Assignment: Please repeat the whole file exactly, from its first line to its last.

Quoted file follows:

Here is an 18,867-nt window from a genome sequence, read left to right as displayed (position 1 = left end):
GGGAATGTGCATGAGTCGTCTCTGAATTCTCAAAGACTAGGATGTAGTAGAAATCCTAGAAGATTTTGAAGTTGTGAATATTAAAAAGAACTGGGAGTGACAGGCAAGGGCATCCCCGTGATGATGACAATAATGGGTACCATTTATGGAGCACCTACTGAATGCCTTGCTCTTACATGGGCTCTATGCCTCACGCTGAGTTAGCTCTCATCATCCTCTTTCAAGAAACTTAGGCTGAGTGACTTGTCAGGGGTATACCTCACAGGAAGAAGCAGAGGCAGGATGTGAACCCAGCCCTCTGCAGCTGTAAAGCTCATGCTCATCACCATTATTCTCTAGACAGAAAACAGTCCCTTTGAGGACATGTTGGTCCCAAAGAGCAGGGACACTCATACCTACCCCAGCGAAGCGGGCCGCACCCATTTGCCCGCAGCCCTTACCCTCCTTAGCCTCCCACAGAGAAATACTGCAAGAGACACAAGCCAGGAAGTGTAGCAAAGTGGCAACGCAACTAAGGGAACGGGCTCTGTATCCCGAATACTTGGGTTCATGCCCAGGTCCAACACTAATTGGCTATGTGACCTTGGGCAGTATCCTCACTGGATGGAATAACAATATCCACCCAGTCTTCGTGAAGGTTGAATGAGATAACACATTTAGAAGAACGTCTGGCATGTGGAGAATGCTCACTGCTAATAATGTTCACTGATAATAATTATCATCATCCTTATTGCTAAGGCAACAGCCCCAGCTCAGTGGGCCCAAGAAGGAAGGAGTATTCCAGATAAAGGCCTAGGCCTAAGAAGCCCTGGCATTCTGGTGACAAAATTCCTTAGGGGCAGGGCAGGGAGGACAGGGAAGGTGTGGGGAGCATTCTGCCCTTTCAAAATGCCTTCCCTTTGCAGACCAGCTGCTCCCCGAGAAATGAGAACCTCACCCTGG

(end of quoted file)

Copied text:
Here is an 18,867-nt window from a genome sequence, read left to right as displayed (position 1 = left end):
GGGAATGTGCATGAGTCGTCTCTGAATTCTCAAAGACTAGGATGTAGTAGAAATCCTAGAAGATTTTGAAGTTGTGAATATTAAAAAGAACTGGGAGTGACAGGCAAGGGCATCCCCGTGATGATGACAATAATGGGTACCATTTATGGAGCACCTACTGAATGCCTTGCTCTTACATGGGCTCTATGCCTCACGCTGAGTTAGCTCTCATCATCCTCTTTCAAGAAACTTAGGCTGAGTGACTTGTCAGGGGTATACCTCACAGGAAGAAGCAGAGGCAGGATGTGAACCCAGCCCTCTGCAGCTGTAAAGCTCATGCTCATCACCATTATTCTCTAGACAGAAAACAGTCCCTTTGAGGACATGTTGGTCCCAAAGAGCAGGGACACTCATACCTACCCCAGCGAAGCGGGCCGCACCCATTTGCCCGCAGCCCTTACCCTCCTTAGCCTCCCACAGAGAAATACTGCAAGAGACACAAGCCAGGAAGTGTAGCAAAGTGGCAACGCAACTAAGGGAACGGGCTCTGTATCCCGAATACTTGGGTTCATGCCCAGGTCCAACACTAATTGGCTATGTGACCTTGGGCAGTATCCTCACTGGATGGAATAACAATATCCACCCAGTCTTCGTGAAGGTTGAATGAGATAACACATTTAGAAGAACGTCTGGCATGTGGAGAATGCTCACTGCTAATAATGTTCACTGATAATAATTATCATCATCCTTATTGCTAAGGCAACAGCCCCAGCTCAGTGGGCCCAAGAAGGAAGGAGTATTCCAGATAAAGGCCTAGGCCTAAGAAGCCCTGGCATTCTGGTGACAAAATTCCTTAGGGGCAGGGCAGGGAGGACAGGGAAGGTGTGGGGAGCATTCTGCCCTTTCAAAATGCCTTCCCTTTGCAGACCAGCTGCTCCCCGAGAAATGAGAACCTCACCCTGG